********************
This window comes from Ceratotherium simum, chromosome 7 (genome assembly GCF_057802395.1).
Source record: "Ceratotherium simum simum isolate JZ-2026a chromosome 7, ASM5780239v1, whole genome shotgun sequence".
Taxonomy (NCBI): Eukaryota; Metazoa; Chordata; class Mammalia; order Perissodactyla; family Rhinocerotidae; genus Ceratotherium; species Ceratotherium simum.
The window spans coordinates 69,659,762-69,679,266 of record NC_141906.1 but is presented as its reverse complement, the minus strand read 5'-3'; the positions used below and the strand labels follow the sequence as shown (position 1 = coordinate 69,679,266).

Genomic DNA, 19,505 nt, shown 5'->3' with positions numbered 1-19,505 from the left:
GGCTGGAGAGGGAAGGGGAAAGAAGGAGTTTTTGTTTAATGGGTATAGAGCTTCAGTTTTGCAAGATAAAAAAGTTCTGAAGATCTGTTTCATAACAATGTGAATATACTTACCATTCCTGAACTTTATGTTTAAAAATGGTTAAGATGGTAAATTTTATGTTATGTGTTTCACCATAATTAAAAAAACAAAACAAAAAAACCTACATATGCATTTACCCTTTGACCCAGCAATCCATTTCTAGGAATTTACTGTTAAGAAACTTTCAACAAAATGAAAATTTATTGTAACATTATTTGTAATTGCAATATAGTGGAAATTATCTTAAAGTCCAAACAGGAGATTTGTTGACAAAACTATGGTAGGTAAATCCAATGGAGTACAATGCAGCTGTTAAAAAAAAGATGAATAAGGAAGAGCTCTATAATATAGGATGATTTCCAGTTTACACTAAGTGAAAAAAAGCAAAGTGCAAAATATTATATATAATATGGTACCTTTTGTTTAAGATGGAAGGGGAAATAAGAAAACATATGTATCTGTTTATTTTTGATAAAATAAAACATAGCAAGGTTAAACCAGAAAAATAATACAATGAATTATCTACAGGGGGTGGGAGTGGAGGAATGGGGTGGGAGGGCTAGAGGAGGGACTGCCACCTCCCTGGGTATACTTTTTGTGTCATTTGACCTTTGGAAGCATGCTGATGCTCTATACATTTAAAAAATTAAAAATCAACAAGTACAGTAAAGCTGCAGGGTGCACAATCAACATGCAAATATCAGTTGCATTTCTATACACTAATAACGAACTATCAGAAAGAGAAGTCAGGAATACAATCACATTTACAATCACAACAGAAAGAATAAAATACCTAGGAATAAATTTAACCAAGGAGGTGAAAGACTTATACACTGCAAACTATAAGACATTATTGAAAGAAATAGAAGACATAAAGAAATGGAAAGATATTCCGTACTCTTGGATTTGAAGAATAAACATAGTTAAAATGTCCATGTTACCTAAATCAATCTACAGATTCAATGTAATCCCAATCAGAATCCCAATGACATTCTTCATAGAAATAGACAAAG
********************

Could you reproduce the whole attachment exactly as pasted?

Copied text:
This window comes from Ceratotherium simum, chromosome 7 (genome assembly GCF_057802395.1).
Source record: "Ceratotherium simum simum isolate JZ-2026a chromosome 7, ASM5780239v1, whole genome shotgun sequence".
Taxonomy (NCBI): Eukaryota; Metazoa; Chordata; class Mammalia; order Perissodactyla; family Rhinocerotidae; genus Ceratotherium; species Ceratotherium simum.
The window spans coordinates 69,659,762-69,679,266 of record NC_141906.1 but is presented as its reverse complement, the minus strand read 5'-3'; the positions used below and the strand labels follow the sequence as shown (position 1 = coordinate 69,679,266).

Genomic DNA, 19,505 nt, shown 5'->3' with positions numbered 1-19,505 from the left:
GGCTGGAGAGGGAAGGGGAAAGAAGGAGTTTTTGTTTAATGGGTATAGAGCTTCAGTTTTGCAAGATAAAAAAGTTCTGAAGATCTGTTTCATAACAATGTGAATATACTTACCATTCCTGAACTTTATGTTTAAAAATGGTTAAGATGGTAAATTTTATGTTATGTGTTTCACCATAATTAAAAAAACAAAACAAAAAAACCTACATATGCATTTACCCTTTGACCCAGCAATCCATTTCTAGGAATTTACTGTTAAGAAACTTTCAACAAAATGAAAATTTATTGTAACATTATTTGTAATTGCAATATAGTGGAAATTATCTTAAAGTCCAAACAGGAGATTTGTTGACAAAACTATGGTAGGTAAATCCAATGGAGTACAATGCAGCTGTTAAAAAAAAGATGAATAAGGAAGAGCTCTATAATATAGGATGATTTCCAGTTTACACTAAGTGAAAAAAAGCAAAGTGCAAAATATTATATATAATATGGTACCTTTTGTTTAAGATGGAAGGGGAAATAAGAAAACATATGTATCTGTTTATTTTTGATAAAATAAAACATAGCAAGGTTAAACCAGAAAAATAATACAATGAATTATCTACAGGGGGTGGGAGTGGAGGAATGGGGTGGGAGGGCTAGAGGAGGGACTGCCACCTCCCTGGGTATACTTTTTGTGTCATTTGACCTTTGGAAGCATGCTGATGCTCTATACATTTAAAAAATTAAAAATCAACAAGTACAGTAAAGCTGCAGGGTGCACAATCAACATGCAAATATCAGTTGCATTTCTATACACTAATAACGAACTATCAGAAAGAGAAGTCAGGAATACAATCACATTTACAATCACAACAGAAAGAATAAAATACCTAGGAATAAATTTAACCAAGGAGGTGAAAGACTTATACACTGCAAACTATAAGACATTATTGAAAGAAATAGAAGACATAAAGAAATGGAAAGATATTCCGTACTCTTGGATTTGAAGAATAAACATAGTTAAAATGTCCATGTTACCTAAATCAATCTACAGATTCAATGTAATCCCAATCAGAATCCCAATGACATTCTTCATAGAAATAGACAAAG